2015's Flu Shot, Much Like the 1963 Mets

By Josh Bloom — Sep 18, 2015
Last year's flu vaccine provided a mere 23 percent coverage which is about as bad as it gets. But now the CDC predicts that number will be significantly higher for the 2015-16 flu season. This development is similar to when the Mets trudged out for just their second season in existence in 1963; things can only get better.

Screen Shot 2015-09-18 at 12.57.06 PMThere are few certainties in sports. But, one of them was that the 1963 New York Mets would be better than the team that repeatedly staggered on the field in 1962. This was not especially difficult, since the '62 squad managed to lose 120 games the most in the history of modern baseball and finish 60 1/2 games out of first place. The '63 team was, in fact, "better," but not by much. It still lost 111 games and "tightened up" the pennant race finishing a mere 48 games out.

There are even fewer certainties in medicine. But, here are three:

  1. If you get your medical advice from Dr. Oz, you might as well juggle chainsaws.
  2. If you wanted to learn about vaccine science, you would be better off watching Living Lohan arguably the worst TV show of all time than the GOP debate.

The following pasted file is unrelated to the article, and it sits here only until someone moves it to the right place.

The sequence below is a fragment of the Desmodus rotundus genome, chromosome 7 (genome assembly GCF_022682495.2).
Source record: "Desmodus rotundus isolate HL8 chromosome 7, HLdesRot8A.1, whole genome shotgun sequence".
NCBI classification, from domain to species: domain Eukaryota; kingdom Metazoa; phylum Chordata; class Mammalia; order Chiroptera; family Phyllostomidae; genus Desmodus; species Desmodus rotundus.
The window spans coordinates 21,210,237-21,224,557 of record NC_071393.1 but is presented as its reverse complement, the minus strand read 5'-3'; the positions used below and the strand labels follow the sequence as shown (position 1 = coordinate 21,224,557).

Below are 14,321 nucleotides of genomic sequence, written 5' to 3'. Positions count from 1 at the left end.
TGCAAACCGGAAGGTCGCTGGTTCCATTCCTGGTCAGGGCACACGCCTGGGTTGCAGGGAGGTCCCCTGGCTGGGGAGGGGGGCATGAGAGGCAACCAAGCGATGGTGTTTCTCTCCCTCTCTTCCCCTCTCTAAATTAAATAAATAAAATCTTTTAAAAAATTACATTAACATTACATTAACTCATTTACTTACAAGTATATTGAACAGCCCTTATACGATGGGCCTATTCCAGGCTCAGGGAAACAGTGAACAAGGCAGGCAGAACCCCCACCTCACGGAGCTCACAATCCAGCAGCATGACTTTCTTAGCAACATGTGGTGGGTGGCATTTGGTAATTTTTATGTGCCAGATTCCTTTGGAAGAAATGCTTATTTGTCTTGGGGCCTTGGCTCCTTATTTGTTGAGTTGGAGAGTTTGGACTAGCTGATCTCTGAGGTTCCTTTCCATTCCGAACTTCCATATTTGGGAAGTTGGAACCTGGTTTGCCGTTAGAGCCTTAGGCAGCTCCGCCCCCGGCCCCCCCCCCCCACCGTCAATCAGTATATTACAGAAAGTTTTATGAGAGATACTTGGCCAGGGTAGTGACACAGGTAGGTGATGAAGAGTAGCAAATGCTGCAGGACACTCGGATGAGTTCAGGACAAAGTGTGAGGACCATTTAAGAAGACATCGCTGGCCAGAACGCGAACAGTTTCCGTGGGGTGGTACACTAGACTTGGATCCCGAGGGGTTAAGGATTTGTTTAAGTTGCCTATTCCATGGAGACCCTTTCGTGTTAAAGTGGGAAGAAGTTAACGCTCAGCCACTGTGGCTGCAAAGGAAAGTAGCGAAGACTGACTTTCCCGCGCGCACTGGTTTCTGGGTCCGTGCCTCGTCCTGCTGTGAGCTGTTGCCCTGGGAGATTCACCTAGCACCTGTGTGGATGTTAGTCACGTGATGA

3. The effectiveness of last year's flu shot was God-awful.

In today's "Only One Way to Go" feature, we will examine predictions that this year's flu shot will be better.

There were two major problems with last year's vaccine, which provided only a ghastly 23 percent coverage against the three flu strains it was intended to target. A typical shot will protect people 50-60 percent of the time. None of this was anyone's fault, as I discussed earlier this year.

The first problem was that the predominant strain last year was called H3N2, which was one of the more dangerous strains of the virus. Flu seasons in which H3N2 predominates tend to have higher overall hospitalization and death rates. The "Switzerland variant" of H3N2 was predominant last year, and the match between the vaccine and this strain was poor.

Secondly, even when there is a good match between the vaccine and a circulating strain, during the six months that it takes to manufacture the vaccine the virus can mutate, such that what was originally a good match becomes poor. Both of these events happened last year.

But, this problem may have been "fixed." The same H3N2 strain that caused all the trouble last year is circulating albeit still at low levels is again the predominant strain. This year's vaccine will cover this strain, and should be much more effective.

So roll up your sleeve.

Josh Bloom

Director of Chemical and Pharmaceutical Science

Dr. Josh Bloom, the Director of Chemical and Pharmaceutical Science, comes from the world of drug discovery, where he did research for more than 20 years. He holds a Ph.D. in chemistry.

Recent articles by this author:
ACSH relies on donors like you. If you enjoy our work, please contribute.

Make your tax-deductible gift today!



Popular articles